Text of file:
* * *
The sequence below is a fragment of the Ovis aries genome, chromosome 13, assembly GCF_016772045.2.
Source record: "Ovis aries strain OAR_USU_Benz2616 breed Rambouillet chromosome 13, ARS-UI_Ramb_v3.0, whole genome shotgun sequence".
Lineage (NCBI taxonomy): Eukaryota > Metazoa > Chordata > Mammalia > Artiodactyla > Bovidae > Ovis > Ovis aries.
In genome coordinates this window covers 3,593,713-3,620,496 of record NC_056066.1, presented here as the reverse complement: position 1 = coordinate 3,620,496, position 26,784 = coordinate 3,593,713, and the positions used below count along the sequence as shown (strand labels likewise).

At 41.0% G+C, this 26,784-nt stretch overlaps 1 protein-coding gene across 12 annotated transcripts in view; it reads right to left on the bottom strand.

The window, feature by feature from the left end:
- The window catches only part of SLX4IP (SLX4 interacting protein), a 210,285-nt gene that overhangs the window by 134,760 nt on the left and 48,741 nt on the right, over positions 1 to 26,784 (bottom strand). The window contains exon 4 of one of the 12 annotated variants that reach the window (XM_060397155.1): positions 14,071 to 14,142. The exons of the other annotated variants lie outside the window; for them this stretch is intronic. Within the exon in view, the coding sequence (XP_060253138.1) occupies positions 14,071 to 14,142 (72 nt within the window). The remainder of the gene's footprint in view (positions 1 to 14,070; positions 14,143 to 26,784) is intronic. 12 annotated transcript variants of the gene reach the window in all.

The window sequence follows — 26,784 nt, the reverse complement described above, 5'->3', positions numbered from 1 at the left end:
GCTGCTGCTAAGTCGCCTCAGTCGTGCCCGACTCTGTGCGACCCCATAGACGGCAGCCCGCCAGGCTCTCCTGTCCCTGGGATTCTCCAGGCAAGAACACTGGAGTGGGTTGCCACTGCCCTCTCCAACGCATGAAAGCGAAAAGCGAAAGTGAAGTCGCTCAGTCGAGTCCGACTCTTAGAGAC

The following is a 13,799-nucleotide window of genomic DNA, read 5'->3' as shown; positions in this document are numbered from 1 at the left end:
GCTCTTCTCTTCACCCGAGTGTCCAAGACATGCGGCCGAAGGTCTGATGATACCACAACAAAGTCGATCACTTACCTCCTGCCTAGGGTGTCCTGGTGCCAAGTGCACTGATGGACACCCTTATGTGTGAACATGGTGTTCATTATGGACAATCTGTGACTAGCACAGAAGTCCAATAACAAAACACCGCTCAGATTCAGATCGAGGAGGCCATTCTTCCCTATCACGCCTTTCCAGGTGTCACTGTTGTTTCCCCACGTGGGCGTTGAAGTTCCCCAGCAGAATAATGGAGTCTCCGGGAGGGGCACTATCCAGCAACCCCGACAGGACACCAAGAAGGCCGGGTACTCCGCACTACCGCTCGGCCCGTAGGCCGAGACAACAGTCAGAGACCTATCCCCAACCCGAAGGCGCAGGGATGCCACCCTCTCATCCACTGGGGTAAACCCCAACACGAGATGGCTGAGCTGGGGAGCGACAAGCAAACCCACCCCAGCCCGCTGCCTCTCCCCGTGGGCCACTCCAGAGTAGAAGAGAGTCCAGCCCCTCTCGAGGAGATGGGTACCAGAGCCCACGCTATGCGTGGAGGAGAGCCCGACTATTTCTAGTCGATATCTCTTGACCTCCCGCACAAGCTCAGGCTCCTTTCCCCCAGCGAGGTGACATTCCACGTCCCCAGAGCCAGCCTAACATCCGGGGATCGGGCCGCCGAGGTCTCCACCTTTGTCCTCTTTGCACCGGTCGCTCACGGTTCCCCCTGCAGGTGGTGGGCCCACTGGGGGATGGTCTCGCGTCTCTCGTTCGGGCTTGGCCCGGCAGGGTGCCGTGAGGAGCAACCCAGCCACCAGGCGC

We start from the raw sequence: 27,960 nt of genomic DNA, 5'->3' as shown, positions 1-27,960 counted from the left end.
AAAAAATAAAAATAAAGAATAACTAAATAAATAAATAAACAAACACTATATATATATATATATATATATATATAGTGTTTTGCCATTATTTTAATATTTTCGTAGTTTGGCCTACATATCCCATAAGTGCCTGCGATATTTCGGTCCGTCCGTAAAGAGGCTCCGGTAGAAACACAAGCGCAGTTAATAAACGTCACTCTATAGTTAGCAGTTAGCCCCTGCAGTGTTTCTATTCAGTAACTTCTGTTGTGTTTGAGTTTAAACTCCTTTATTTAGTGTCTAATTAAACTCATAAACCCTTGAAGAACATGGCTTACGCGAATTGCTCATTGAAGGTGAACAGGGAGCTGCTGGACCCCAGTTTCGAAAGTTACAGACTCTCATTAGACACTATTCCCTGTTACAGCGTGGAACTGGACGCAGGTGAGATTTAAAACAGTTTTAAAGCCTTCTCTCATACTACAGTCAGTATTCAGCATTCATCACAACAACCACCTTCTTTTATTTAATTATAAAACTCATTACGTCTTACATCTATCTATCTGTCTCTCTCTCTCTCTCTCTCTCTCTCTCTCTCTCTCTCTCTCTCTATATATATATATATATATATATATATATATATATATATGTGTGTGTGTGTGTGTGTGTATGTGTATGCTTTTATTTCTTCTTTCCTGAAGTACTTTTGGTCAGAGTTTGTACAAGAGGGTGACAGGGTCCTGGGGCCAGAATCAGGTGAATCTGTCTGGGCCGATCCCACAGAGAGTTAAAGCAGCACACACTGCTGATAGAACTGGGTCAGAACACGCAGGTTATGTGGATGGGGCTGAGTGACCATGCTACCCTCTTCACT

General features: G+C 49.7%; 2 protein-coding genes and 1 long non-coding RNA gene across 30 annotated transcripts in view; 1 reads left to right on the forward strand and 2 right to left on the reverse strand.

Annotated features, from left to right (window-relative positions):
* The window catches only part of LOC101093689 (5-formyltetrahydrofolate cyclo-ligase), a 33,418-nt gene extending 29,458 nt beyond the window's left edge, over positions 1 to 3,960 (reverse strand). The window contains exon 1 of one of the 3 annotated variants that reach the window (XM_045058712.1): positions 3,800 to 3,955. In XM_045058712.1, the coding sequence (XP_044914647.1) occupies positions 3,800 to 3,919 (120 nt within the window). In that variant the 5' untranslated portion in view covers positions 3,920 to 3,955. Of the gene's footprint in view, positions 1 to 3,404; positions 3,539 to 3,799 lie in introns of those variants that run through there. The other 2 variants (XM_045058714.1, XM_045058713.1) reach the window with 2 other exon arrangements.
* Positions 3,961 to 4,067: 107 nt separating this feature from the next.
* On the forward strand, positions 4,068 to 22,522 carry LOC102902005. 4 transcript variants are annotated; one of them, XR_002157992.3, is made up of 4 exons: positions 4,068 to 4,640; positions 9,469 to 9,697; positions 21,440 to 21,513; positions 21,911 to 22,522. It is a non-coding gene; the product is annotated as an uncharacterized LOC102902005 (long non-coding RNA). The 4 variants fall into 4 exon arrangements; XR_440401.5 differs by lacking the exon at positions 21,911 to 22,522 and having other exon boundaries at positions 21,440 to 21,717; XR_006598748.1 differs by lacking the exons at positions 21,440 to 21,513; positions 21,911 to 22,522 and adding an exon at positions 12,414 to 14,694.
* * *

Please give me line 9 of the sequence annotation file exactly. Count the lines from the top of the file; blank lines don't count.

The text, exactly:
GCTGCTGCTAAGTCGCCTCAGTCGTGCCCGACTCTGTGCGACCCCATAGACGGCAGCCCGCCAGGCTCTCCTGTCCCTGGGATTCTCCAGGCAAGAACACTGGAGTGGGTTGCCACTGCCCTCTCCAACGCATGAAAGCGAAAAGCGAAAGTGAAGTCGCTCAGTCGAGTCCGACTCTTAGAGAC